Greg Kingsley, KL&A Engineers and Builders
    TALK TITLE: STRUCTURAL OPTIMIZATION OF MASS TIMBER BEAM-COLUMN FRAMING SYSTEMS
    Rapidly growing interest in mass timber building systems has uncovered a challenge: the structural grids and framing systems that work to wood’s best cost advantage may not be the same as the more traditional systems they are seeking to replace. This presentation will focus on work recently completed in collaboration with the Colorado School of Mines to identify optimal configurations for competitive mass timber structures, including those designed to meet the requirements of building types III-A, III-B, and IV-HT, as well as the new building Types IV-A, IV-B, and IV-C.

     

    Lucas Epp, Structure Craft
    TALK TITLE: DESIGN CONSIDERATIONS FOR EFFICIENT MASS TIMBER MANUFACTURING & CONSTRUCTION
    What key elements should be considered early in the design development process of a mass timber project that drive efficiency in manufacturing, logistics planning, and construction? This question will be explored through the presentation of real built project examples across North America.

  • TRACT 03 - (Design: A Retrospective and Projective Dialogue)

    Tract three, retrospective and projective design will engage the questions of how we got here, where did we come from, and where it is we think we are going. The architecture of wood will be the lens through which we explore these questions.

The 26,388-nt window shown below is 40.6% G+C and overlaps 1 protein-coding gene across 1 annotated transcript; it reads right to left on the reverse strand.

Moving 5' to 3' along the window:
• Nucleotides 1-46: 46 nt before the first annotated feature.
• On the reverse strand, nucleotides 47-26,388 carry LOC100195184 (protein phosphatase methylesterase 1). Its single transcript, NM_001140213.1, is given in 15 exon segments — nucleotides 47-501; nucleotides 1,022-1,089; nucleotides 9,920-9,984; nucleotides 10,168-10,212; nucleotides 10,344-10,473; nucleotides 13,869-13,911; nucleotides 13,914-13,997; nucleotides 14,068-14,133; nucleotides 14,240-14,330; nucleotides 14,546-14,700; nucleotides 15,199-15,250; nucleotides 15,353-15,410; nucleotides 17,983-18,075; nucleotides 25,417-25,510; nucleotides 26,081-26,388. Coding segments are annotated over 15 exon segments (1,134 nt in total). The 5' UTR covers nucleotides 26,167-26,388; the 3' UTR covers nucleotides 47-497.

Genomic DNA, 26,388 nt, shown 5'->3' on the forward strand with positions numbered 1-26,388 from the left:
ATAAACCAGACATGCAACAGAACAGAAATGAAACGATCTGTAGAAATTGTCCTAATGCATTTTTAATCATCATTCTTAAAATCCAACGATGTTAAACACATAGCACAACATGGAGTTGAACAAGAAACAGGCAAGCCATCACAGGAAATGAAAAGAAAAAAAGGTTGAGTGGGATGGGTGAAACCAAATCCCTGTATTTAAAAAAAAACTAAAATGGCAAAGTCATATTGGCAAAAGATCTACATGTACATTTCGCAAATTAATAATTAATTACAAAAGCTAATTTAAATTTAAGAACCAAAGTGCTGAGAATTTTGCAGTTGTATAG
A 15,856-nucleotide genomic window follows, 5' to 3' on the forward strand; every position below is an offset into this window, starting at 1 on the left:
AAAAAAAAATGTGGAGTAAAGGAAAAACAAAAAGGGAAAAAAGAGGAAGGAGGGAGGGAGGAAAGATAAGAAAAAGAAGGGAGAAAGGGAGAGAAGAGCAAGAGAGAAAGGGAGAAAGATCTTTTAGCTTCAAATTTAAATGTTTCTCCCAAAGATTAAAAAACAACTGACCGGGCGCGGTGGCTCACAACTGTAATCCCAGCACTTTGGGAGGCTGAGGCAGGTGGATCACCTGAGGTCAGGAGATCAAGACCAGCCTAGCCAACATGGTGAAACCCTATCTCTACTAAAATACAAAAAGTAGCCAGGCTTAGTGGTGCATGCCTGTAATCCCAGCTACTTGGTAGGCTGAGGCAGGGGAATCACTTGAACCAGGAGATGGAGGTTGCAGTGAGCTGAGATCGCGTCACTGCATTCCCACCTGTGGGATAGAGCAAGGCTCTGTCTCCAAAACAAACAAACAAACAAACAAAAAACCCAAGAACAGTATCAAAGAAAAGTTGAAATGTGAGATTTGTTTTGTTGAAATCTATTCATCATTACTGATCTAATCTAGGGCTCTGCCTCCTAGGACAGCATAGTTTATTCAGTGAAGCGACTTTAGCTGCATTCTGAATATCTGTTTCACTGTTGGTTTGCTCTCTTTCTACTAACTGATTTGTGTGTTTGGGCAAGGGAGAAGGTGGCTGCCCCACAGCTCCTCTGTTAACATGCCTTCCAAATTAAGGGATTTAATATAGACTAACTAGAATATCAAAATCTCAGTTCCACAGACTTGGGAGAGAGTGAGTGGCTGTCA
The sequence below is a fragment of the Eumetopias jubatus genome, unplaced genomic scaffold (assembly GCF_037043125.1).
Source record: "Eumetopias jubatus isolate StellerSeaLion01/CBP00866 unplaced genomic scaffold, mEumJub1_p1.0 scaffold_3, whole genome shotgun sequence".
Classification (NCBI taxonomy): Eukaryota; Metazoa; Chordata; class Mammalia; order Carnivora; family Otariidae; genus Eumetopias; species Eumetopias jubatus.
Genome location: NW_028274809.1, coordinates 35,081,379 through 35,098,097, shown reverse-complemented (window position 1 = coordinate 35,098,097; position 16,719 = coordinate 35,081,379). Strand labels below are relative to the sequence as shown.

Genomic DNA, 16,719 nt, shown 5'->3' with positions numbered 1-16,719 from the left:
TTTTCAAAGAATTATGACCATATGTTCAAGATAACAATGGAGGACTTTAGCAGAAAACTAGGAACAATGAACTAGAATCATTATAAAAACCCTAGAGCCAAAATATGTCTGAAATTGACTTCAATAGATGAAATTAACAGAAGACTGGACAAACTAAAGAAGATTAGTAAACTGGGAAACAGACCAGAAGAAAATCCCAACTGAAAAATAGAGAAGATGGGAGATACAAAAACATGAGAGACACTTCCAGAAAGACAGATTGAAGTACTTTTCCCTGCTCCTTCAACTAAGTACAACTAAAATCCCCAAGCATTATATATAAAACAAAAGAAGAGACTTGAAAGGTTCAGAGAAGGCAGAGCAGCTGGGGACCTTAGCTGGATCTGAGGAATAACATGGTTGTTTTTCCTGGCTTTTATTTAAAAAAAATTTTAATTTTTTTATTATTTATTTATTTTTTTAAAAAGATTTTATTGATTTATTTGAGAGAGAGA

• TRACT 03 - A - (Wood Attitudes | Academic)

     

    (Wood Attitudes (Academic))

    PRESENTERS

    Zac Mollica, Hooke Park Architectural Association
    TALK TITLE: TREE FORK TRUSS: BUILDING WITH THE INHERENT PROPERTIES OF TREES
    The shape of the wood buildings we erect have a consequential impact on the form of the world’s forests. Since 1985 the AA’s Hooke Park campus – a unique site merging camp, hi-tech workshop, and design studio within a working forest – has been host to a line of projects which challenge the ways we usually make buildings with trees. These ideas will be presented through the AA Design + Make program’s pivotal ‘Tree Fork Truss’ project.

     

    Andrew Freear, Rural Studio, Auburn University
    TALK TITLE: RURAL STUDIO: WORKING BY HAND
    A brief reflection on the history of the Studio’s timber explorations through today’s science-based research collaboration with McGill University.

     

    Jan Knippers, ICD-ITKE University of Stuttgart
    TALK TITLE: ROBOTIC FABRICATION IN TIMBER CONSTRUCTION
    To fight climate change, it is imperative that we drastically increase the use of wood in building construction. However, wood as a building material is typically limited to regular grids and small spans. The presentation will show how the development of computational design methods and robotic fabrication processes can significantly expand the range of timber structures.